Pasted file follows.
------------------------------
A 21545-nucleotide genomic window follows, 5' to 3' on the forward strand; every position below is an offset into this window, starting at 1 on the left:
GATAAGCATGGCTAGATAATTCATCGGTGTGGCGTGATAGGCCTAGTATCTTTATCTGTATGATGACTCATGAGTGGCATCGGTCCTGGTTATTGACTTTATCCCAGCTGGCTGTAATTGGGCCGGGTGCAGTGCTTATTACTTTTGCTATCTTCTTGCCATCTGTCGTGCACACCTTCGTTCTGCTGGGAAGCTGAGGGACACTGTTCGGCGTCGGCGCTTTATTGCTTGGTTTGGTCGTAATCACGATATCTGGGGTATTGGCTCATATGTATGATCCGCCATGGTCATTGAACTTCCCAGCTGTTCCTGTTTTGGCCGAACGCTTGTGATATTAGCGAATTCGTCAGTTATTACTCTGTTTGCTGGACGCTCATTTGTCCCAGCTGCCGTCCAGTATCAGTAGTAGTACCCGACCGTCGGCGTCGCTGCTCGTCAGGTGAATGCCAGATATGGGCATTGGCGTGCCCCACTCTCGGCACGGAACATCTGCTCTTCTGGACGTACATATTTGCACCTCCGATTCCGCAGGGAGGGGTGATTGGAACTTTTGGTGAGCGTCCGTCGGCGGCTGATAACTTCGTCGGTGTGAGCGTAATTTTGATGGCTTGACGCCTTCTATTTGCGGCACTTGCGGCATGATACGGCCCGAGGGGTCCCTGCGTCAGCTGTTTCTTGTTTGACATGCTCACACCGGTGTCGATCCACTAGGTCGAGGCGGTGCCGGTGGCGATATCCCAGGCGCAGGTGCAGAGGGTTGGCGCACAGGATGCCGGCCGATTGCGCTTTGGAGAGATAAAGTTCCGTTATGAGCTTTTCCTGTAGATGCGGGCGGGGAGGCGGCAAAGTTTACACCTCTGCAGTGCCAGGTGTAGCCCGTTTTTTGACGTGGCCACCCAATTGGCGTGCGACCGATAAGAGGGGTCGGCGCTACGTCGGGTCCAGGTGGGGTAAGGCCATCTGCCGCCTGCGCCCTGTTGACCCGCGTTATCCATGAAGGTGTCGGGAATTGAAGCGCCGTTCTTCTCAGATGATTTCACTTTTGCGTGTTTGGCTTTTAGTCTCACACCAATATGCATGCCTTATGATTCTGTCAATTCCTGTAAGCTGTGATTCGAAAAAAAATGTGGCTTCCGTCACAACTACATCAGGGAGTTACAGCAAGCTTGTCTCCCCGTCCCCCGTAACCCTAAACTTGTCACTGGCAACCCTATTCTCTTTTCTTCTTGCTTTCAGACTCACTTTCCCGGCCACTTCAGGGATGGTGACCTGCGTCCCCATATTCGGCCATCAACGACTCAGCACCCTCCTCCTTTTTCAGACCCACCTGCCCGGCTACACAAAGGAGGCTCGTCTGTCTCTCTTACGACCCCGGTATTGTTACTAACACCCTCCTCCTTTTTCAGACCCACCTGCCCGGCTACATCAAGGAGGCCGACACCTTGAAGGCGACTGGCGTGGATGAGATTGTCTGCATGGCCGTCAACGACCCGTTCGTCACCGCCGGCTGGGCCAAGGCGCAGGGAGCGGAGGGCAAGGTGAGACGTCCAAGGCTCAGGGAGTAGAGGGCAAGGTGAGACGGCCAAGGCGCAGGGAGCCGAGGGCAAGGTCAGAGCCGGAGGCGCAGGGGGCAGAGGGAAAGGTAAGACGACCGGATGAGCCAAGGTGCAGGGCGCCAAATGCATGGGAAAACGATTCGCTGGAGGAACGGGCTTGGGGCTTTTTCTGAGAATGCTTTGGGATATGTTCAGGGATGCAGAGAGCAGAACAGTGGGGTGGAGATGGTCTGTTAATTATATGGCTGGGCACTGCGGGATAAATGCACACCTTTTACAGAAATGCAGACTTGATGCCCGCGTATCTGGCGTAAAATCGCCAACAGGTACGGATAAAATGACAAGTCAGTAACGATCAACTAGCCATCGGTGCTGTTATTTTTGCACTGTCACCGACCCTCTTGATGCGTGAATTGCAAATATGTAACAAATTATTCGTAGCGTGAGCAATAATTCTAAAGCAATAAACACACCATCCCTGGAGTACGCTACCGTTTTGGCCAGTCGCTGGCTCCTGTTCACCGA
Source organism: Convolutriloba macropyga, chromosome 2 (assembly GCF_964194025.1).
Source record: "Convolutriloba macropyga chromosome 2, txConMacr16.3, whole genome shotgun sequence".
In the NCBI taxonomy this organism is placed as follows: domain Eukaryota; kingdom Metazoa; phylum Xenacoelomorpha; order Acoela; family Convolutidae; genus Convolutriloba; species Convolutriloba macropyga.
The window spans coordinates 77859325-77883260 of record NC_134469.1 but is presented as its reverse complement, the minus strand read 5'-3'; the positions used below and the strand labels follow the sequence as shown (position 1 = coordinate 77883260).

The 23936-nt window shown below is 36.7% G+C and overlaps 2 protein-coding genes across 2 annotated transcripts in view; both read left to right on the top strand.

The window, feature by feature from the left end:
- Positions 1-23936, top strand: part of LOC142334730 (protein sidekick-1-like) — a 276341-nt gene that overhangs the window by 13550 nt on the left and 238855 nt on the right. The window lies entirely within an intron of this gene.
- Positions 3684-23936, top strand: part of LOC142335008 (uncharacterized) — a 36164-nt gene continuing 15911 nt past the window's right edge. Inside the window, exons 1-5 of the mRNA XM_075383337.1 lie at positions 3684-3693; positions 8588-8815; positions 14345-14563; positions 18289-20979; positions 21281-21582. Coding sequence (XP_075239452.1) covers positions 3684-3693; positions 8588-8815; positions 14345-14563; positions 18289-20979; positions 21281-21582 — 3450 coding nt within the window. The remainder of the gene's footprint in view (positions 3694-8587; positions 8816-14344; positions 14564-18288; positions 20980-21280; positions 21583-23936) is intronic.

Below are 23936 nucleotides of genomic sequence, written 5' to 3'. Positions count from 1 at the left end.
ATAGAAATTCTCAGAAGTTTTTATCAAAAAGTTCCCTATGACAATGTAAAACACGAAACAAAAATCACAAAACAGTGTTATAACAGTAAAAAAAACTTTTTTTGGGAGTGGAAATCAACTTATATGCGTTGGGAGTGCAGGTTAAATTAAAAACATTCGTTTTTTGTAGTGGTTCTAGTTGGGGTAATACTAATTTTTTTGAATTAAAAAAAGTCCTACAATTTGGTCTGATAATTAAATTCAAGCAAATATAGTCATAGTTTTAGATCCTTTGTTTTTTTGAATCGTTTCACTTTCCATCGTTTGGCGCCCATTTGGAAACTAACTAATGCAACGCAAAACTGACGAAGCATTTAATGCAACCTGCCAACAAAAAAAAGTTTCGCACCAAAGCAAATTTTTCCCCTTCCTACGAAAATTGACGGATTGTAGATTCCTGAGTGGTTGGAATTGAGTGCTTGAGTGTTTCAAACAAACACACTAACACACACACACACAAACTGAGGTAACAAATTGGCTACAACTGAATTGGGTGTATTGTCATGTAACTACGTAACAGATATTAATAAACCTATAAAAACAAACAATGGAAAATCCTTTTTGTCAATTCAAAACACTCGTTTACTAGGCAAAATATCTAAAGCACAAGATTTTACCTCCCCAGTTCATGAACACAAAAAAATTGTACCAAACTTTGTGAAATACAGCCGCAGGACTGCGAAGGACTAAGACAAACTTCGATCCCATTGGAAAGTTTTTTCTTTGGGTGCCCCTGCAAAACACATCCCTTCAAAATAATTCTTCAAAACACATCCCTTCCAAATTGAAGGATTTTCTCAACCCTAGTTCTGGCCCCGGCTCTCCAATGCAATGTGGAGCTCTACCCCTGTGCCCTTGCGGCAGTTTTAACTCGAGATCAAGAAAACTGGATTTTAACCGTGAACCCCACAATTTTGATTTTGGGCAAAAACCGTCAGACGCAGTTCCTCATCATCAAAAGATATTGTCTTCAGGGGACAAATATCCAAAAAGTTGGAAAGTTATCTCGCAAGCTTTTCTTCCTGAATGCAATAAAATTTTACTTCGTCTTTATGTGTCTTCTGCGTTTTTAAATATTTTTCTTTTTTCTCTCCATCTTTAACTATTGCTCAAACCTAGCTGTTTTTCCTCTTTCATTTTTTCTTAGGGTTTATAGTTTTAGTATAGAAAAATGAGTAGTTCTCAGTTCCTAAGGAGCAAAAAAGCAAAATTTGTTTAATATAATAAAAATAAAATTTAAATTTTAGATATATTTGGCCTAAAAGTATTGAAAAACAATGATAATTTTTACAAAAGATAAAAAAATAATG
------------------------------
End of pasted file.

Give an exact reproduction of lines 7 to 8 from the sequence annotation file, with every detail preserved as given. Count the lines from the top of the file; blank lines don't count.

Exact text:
The 23936-nt window shown below is 36.7% G+C and overlaps 2 protein-coding genes across 2 annotated transcripts in view; both read left to right on the top strand.

The window, feature by feature from the left end: